‘El Conde’ Review: His Bite Is Worse

by The Technical Blogs


Pablo Larraín’s black-and-white horror spoof “El Conde” is founded on a ferocious sight gag: the former dictator Augusto Pinochet soaring into the night on a quest for human blood. Military cape flapping about his thighs, Pinochet flies with his back as straight as an early Superman serial — a tip-off that Larraín (“Jackie,” “Spencer”) needs the audience to play along with his cheeky reimagining of the despot as a 250-year-old vampire.

This Pinochet, played with imperious cruelty by Jaime Vadell, was once a rebel-eating French royalist who sailed to South America in search of fresh meat. It’s a comic premise — what, is this part of the “Abraham Lincoln: Vampire Hunter” extended universe? — except Larraín is only half-laughing. History’s Pinochet oversaw the execution or disappearance of thousands of Chileans. Larraín’s version of the man did that, too, with just one tweak: He blends his victims into a smoothie.

The director has been sharpening his tools for this confrontation. Born in Santiago three years after Pinochet seized power in 1973, Larraín earned early acclaim from the period pieces “Tony Manero” (2009), “Post Mortem” (2012) and the Oscar-nominated “No” (2013), a trilogy of satires that used Pinochet as an unseen boogeyman. The director shifted his attention beyond Chile with two psychodramas that punctured the iconography of Jacqueline Kennedy and Princess Diana and turned political celebrity into a waking nightmare. He’s circled home, he has said in interviews, because he believes his country remains divided — and haunted — by not just Pinochet’s crimes but also his impunity. The ex-president successfully dodged trial until his death in 2006. And Larraín has resurrected him to drag him into the light.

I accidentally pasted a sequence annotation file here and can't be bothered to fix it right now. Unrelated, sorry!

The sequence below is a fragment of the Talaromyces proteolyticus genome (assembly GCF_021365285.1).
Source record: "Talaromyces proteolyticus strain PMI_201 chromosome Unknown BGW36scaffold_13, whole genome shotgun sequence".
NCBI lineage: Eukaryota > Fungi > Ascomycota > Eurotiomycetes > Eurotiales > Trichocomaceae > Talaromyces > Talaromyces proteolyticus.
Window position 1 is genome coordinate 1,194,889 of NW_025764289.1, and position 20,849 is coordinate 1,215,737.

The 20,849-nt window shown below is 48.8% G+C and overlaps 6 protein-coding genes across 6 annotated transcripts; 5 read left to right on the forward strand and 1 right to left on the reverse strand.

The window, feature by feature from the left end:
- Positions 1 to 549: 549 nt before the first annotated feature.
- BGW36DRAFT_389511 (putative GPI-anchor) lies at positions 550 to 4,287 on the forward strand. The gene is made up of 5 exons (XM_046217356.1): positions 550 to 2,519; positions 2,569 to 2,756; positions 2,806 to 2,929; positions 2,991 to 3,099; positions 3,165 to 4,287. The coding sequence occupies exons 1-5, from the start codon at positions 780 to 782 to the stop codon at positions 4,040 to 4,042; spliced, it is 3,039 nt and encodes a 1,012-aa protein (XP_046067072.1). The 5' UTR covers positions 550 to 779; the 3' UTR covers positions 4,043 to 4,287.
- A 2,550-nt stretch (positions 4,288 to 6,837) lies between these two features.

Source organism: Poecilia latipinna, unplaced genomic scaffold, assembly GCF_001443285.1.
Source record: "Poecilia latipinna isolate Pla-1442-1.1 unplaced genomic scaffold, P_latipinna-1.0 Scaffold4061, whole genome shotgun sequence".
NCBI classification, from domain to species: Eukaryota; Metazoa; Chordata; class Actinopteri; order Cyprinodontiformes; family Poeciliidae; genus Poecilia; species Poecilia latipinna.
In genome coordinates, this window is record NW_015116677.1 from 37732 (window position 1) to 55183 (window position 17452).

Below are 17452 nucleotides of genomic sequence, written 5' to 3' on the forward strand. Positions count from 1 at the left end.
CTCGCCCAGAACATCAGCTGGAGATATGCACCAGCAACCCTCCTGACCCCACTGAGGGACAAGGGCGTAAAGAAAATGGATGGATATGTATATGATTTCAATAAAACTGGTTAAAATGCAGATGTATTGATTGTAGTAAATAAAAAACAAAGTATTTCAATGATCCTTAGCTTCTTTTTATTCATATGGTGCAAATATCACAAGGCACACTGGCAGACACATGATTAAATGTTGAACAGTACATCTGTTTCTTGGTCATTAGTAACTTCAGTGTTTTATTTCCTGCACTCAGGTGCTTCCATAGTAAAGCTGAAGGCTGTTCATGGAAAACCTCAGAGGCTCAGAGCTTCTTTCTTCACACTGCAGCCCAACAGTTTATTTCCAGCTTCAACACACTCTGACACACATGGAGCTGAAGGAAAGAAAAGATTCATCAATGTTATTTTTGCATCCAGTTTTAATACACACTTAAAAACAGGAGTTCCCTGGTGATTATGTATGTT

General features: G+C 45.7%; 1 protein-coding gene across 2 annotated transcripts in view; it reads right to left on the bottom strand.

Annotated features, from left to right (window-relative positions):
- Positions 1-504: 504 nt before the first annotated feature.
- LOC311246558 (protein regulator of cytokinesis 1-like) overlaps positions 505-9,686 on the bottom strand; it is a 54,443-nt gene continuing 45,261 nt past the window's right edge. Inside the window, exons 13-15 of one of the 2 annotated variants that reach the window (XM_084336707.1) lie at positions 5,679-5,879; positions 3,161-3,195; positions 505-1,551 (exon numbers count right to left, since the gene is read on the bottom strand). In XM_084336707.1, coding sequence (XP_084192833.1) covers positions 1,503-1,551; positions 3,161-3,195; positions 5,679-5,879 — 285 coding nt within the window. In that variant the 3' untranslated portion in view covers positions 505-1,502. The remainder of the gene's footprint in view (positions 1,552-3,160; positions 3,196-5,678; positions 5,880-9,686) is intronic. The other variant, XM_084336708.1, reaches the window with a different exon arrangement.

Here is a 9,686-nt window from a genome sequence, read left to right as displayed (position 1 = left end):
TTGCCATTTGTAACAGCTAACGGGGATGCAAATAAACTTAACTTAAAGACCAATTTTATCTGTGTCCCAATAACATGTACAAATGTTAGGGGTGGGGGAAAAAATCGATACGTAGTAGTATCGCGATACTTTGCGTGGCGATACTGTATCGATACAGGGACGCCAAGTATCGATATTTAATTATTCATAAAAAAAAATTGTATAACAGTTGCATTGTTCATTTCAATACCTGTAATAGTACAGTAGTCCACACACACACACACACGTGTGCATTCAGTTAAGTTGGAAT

Our setting is the present where we find Pinochet hiding out in Patagonia, a shivery excuse for exaggerated mists and cruel winds that howl under every scene. (Ed Lachman’s gothic cinematography pairs well with Juan Pablo Ávalo and Marisol García’s violent strings.) The film begins as a series of dialogue-light flashbacks: Pinochet licks Marie Antoinette’s blood from a guillotine; he usurps the birthday of his wife, Lucia (Gloria Münchmeyer), by faking a heart attack; he struggles to play dead while a protester spits on his coffin. At first, the dehydrated vampire is too thirsty to do more than reminisce. While inert, he’s lavished with adoration by his Nazi butler (Alfredo Castro) and the British narrator (Stella Gonet) who does her bloody best to bludgeon the audience into agreeing that Pinochet is a national hero.

Larraín and his longtime writing partner Guillermo Calderón are delighted to put a Hammer horror spin on scenes that point toward the facts as often as they fib. Caught with a corpse in an 18th-century brothel, the young vampire uses the same defense the real Pinochet gave when asked if he headed Chile’s secret police: “I don’t remember, but it’s not true. And if it were true, I don’t remember.” The line gets a laugh, but the stinger is our awareness that we’d rather grapple with Pinochet’s predations as camp than somber docu-reality.

The plot doesn’t kick in until Pinochet’s five greedy adult children arrive at his rural estate for their cut of his fortune. They’re aggrieved that he refuses to die, and equally piqued that he squirreled his money in so many hidden accounts that they need a financial whiz, an inquisitive nun named Carmen (Paula Luchsinger), to uncover his millions. Carmen’s Joan of Arc crop is a clue she considers the family’s mortal members to be bloodsucking parasites.

There are only so many ways to serve the film’s easily digestible metaphor. We get it: Most humans are merely chum for the elites. Just as the joke is beginning to wear thin, Larraín expands this universe with a surprise cameo (consider it his take on “Frankenstein Meets the Wolf Man”) that gets a giggle plus a knowing nod of outrage. But while the filmmaker has the gall to caricature tyranny, he’s too cynical, or too honest, to wrap up “El Conde” with a satisfying resolution. Larraín has finally faced his monster — but he can’t bring himself to drive a stake through his heart.

El Conde
Rated R for ghastly spurts of black-and-white blood. In Spanish, with subtitles. Running time: 1 hour 50 minutes. Watch on Netflix.


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